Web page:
These religious assumptions are out of scope for a Scientific theory, and for that reason they are not persuasive in a Scientific context.
2b. Because The Conspiracy
So, religious arguments are not persuasive in a Scientific context, but why then do Atheists believe in the Flat Earth? For an Atheist, the religious claim that the Bible says there is a firmament is not persuasive. Why then is the Atheist not persuaded by the Scientist? The answer here has less to do with assumptions, and more to do with trust.
Before I get to that, I need to acknowledge that for many Atheist Flat Earthers, it is not Atheism that causes their arguments to fall outside the scope of Science, it’s the conspiratorial nature of their assumptions. I’ll explain.
Just as a Religious argument relies on Religious assumptions, so too does a Scientific argument rely on Scientific assumptions. Likewise, a Conpiratorial belief relies on Conspiratorial assumptions. These assumptions are:
- Assumptions must be verifiable by direct observation, self-evident, or wholly comprehended by the believer.
- Assumptions that rely on the authority of anyone or anything outside the believer’s perspective or knowledge are inherently suspect.
By starting with these two assumptions, the Conspiracy Theorist can find nearly all Scientific and Religious beliefs to be unpersuasive. If a Scientific or Religious assumption relies on something the Conspiratorial observer does not understand, or cannot directly observe, then it could be the case that a conspiracy exists to persuade us to accept the assumption.
Because all arguments rely on a near limitless number of assumptions, the Conspiracy Theorist must either know everything, and experience everything, or conclude that the argument is not persuasive.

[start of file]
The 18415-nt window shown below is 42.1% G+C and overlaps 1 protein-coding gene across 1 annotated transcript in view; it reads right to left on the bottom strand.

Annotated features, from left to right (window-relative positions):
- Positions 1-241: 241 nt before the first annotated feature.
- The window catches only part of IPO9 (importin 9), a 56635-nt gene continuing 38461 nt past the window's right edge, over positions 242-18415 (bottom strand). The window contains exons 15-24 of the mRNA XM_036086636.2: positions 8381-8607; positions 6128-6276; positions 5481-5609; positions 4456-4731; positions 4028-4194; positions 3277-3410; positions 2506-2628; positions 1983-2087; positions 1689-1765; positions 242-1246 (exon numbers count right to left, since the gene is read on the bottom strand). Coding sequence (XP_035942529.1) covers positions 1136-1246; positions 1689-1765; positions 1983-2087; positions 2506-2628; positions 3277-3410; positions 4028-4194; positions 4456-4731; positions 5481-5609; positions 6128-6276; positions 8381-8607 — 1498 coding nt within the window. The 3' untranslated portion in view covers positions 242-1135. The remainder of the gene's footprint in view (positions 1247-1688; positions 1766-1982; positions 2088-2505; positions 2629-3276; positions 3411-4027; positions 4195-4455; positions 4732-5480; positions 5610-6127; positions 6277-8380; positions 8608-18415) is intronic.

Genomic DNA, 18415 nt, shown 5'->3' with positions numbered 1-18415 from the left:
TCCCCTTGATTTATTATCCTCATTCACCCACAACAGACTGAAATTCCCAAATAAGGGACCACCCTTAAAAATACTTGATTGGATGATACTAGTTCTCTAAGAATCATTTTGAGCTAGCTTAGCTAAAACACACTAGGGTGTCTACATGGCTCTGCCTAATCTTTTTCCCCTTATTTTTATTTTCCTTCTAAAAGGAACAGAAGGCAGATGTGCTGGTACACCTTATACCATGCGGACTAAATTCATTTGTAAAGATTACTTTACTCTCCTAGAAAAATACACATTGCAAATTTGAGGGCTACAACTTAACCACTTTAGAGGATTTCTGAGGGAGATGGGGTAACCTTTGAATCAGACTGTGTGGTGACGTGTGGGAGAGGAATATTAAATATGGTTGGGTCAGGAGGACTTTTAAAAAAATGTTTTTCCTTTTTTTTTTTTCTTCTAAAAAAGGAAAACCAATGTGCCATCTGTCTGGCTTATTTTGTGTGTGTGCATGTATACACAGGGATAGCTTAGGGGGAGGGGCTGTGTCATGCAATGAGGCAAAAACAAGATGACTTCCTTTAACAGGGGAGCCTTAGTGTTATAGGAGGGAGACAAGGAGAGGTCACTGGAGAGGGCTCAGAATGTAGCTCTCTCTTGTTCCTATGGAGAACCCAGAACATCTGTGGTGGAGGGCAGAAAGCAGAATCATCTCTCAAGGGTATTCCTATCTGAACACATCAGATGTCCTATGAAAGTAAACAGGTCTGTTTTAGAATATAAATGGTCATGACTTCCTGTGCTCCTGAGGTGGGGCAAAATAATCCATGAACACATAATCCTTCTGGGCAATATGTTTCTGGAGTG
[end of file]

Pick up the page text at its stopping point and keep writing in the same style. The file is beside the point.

Consider a very simple Scientific theory:
“A dropped ball will fall”
If Science listed every assumption that this is reliant upon, Science would have to say,
- We live in a real Universe
- Our experience of the universe is trustworthy
- Our measurement of those experiences is reliable
- This experiment is carried out in the real Universe
- Physical behaviors in the future will remain unchanged from what they were in the past
- Our ability to fully comprehend all of the physical laws does not impact the outcome of the experiment
- Mathematical theorems are true
- Those theorems can be used to explain the phenomenon of gravitation
- This experiment is carried out on a mass of sufficient size such that the gravitational force exerted on the ball by the mass beneath it is greater than the gravitational force exerted by the ball on the mass beneath it
- The space between the ball and the mass beneath it is comprised entirely of a medium with a density that is lower than the density of the ball
- The space between the ball and the mass beneath it is not occupied by a medium that has a significant gravitational effect on the ball or the mass beneath it
- No other object enters the space between the ball and the mass beneath it until the end of the experiment
- All electromagnetic or kinetic or nuclear forces exerted on the ball are less powerful than the force of gravitation exerted by the mass beneath the ball on the ball
- The ball is larger than quantum particles
- At the start of the experiment the ball is suspended above the mass beneat it
- The lexical definitions of the words that are used here carry the same meaning for the audience as they do for the author
- I’m sure the savvy ready could come up dozens of additional assumptions that I didn’t include here.
A dropped ball will fall.”